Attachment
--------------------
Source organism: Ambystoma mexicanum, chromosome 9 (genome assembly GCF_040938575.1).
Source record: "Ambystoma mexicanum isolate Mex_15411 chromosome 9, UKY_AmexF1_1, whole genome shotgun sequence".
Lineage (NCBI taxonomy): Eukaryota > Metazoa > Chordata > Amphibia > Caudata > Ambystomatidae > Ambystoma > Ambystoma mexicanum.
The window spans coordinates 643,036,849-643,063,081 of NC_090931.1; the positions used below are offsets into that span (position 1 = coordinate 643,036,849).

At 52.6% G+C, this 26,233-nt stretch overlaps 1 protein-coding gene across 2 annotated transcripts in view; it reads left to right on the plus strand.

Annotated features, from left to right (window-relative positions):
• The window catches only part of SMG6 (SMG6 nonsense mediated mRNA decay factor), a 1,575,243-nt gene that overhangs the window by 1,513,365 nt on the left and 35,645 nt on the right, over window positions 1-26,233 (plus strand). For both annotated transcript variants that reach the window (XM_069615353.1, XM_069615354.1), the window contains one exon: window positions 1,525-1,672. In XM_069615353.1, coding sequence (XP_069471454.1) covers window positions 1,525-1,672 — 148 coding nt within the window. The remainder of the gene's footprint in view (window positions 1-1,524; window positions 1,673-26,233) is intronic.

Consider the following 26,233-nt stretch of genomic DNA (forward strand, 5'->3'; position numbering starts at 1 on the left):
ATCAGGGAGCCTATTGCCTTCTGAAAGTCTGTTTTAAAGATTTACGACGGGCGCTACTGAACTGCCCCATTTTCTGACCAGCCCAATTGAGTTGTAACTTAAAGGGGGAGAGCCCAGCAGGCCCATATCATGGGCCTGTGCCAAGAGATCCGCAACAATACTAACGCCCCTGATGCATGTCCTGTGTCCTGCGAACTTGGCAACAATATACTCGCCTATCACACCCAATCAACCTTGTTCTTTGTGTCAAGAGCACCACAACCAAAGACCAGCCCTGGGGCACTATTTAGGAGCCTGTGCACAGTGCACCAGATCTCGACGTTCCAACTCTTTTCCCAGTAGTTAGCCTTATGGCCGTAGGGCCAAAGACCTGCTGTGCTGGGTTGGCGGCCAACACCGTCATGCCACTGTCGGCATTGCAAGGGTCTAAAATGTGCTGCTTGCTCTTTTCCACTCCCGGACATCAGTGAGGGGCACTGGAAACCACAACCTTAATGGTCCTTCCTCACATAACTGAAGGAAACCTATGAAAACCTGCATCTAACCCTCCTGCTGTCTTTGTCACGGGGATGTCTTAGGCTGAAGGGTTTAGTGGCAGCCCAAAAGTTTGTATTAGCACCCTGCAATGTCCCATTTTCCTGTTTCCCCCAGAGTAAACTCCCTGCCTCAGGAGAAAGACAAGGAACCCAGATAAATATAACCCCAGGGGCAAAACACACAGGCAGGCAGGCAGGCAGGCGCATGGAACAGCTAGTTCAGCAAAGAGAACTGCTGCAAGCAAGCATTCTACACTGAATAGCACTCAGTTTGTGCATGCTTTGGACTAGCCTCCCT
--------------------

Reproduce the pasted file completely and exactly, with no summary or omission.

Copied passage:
Source organism: Ambystoma mexicanum, chromosome 9 (genome assembly GCF_040938575.1).
Source record: "Ambystoma mexicanum isolate Mex_15411 chromosome 9, UKY_AmexF1_1, whole genome shotgun sequence".
Lineage (NCBI taxonomy): Eukaryota > Metazoa > Chordata > Amphibia > Caudata > Ambystomatidae > Ambystoma > Ambystoma mexicanum.
The window spans coordinates 643,036,849-643,063,081 of NC_090931.1; the positions used below are offsets into that span (position 1 = coordinate 643,036,849).

At 52.6% G+C, this 26,233-nt stretch overlaps 1 protein-coding gene across 2 annotated transcripts in view; it reads left to right on the plus strand.

Annotated features, from left to right (window-relative positions):
• The window catches only part of SMG6 (SMG6 nonsense mediated mRNA decay factor), a 1,575,243-nt gene that overhangs the window by 1,513,365 nt on the left and 35,645 nt on the right, over window positions 1-26,233 (plus strand). For both annotated transcript variants that reach the window (XM_069615353.1, XM_069615354.1), the window contains one exon: window positions 1,525-1,672. In XM_069615353.1, coding sequence (XP_069471454.1) covers window positions 1,525-1,672 — 148 coding nt within the window. The remainder of the gene's footprint in view (window positions 1-1,524; window positions 1,673-26,233) is intronic.

Consider the following 26,233-nt stretch of genomic DNA (forward strand, 5'->3'; position numbering starts at 1 on the left):
ATCAGGGAGCCTATTGCCTTCTGAAAGTCTGTTTTAAAGATTTACGACGGGCGCTACTGAACTGCCCCATTTTCTGACCAGCCCAATTGAGTTGTAACTTAAAGGGGGAGAGCCCAGCAGGCCCATATCATGGGCCTGTGCCAAGAGATCCGCAACAATACTAACGCCCCTGATGCATGTCCTGTGTCCTGCGAACTTGGCAACAATATACTCGCCTATCACACCCAATCAACCTTGTTCTTTGTGTCAAGAGCACCACAACCAAAGACCAGCCCTGGGGCACTATTTAGGAGCCTGTGCACAGTGCACCAGATCTCGACGTTCCAACTCTTTTCCCAGTAGTTAGCCTTATGGCCGTAGGGCCAAAGACCTGCTGTGCTGGGTTGGCGGCCAACACCGTCATGCCACTGTCGGCATTGCAAGGGTCTAAAATGTGCTGCTTGCTCTTTTCCACTCCCGGACATCAGTGAGGGGCACTGGAAACCACAACCTTAATGGTCCTTCCTCACATAACTGAAGGAAACCTATGAAAACCTGCATCTAACCCTCCTGCTGTCTTTGTCACGGGGATGTCTTAGGCTGAAGGGTTTAGTGGCAGCCCAAAAGTTTGTATTAGCACCCTGCAATGTCCCATTTTCCTGTTTCCCCCAGAGTAAACTCCCTGCCTCAGGAGAAAGACAAGGAACCCAGATAAATATAACCCCAGGGGCAAAACACACAGGCAGGCAGGCAGGCAGGCGCATGGAACAGCTAGTTCAGCAAAGAGAACTGCTGCAAGCAAGCATTCTACACTGAATAGCACTCAGTTTGTGCATGCTTTGGACTAGCCTCCCT